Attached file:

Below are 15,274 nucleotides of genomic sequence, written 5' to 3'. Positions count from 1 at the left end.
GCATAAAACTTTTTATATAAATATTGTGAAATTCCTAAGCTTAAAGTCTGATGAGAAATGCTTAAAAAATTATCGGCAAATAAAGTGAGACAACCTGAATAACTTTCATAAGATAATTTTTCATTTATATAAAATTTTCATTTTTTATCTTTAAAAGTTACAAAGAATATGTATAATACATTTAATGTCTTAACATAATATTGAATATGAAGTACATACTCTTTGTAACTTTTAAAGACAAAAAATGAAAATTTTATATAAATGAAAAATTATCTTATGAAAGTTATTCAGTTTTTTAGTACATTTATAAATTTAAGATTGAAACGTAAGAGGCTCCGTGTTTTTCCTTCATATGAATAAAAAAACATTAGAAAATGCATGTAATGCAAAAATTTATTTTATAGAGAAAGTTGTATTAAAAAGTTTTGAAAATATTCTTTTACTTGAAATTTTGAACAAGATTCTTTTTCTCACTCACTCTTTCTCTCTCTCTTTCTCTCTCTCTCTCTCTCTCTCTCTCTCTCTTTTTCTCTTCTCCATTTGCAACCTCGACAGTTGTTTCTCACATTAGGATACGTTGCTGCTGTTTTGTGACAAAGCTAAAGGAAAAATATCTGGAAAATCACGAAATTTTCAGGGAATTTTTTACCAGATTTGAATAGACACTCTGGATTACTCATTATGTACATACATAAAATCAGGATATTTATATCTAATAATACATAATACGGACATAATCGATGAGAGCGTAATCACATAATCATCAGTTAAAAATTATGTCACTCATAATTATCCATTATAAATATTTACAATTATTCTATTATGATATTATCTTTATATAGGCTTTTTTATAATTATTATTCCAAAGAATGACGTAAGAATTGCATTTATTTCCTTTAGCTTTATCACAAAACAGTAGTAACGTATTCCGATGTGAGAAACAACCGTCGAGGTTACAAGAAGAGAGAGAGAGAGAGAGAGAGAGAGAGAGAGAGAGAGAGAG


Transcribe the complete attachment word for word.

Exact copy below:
Below are 15,274 nucleotides of genomic sequence, written 5' to 3'. Positions count from 1 at the left end.
GCATAAAACTTTTTATATAAATATTGTGAAATTCCTAAGCTTAAAGTCTGATGAGAAATGCTTAAAAAATTATCGGCAAATAAAGTGAGACAACCTGAATAACTTTCATAAGATAATTTTTCATTTATATAAAATTTTCATTTTTTATCTTTAAAAGTTACAAAGAATATGTATAATACATTTAATGTCTTAACATAATATTGAATATGAAGTACATACTCTTTGTAACTTTTAAAGACAAAAAATGAAAATTTTATATAAATGAAAAATTATCTTATGAAAGTTATTCAGTTTTTTAGTACATTTATAAATTTAAGATTGAAACGTAAGAGGCTCCGTGTTTTTCCTTCATATGAATAAAAAAACATTAGAAAATGCATGTAATGCAAAAATTTATTTTATAGAGAAAGTTGTATTAAAAAGTTTTGAAAATATTCTTTTACTTGAAATTTTGAACAAGATTCTTTTTCTCACTCACTCTTTCTCTCTCTCTTTCTCTCTCTCTCTCTCTCTCTCTCTCTCTCTTTTTCTCTTCTCCATTTGCAACCTCGACAGTTGTTTCTCACATTAGGATACGTTGCTGCTGTTTTGTGACAAAGCTAAAGGAAAAATATCTGGAAAATCACGAAATTTTCAGGGAATTTTTTACCAGATTTGAATAGACACTCTGGATTACTCATTATGTACATACATAAAATCAGGATATTTATATCTAATAATACATAATACGGACATAATCGATGAGAGCGTAATCACATAATCATCAGTTAAAAATTATGTCACTCATAATTATCCATTATAAATATTTACAATTATTCTATTATGATATTATCTTTATATAGGCTTTTTTATAATTATTATTCCAAAGAATGACGTAAGAATTGCATTTATTTCCTTTAGCTTTATCACAAAACAGTAGTAACGTATTCCGATGTGAGAAACAACCGTCGAGGTTACAAGAAGAGAGAGAGAGAGAGAGAGAGAGAGAGAGAGAGAGAGAGAG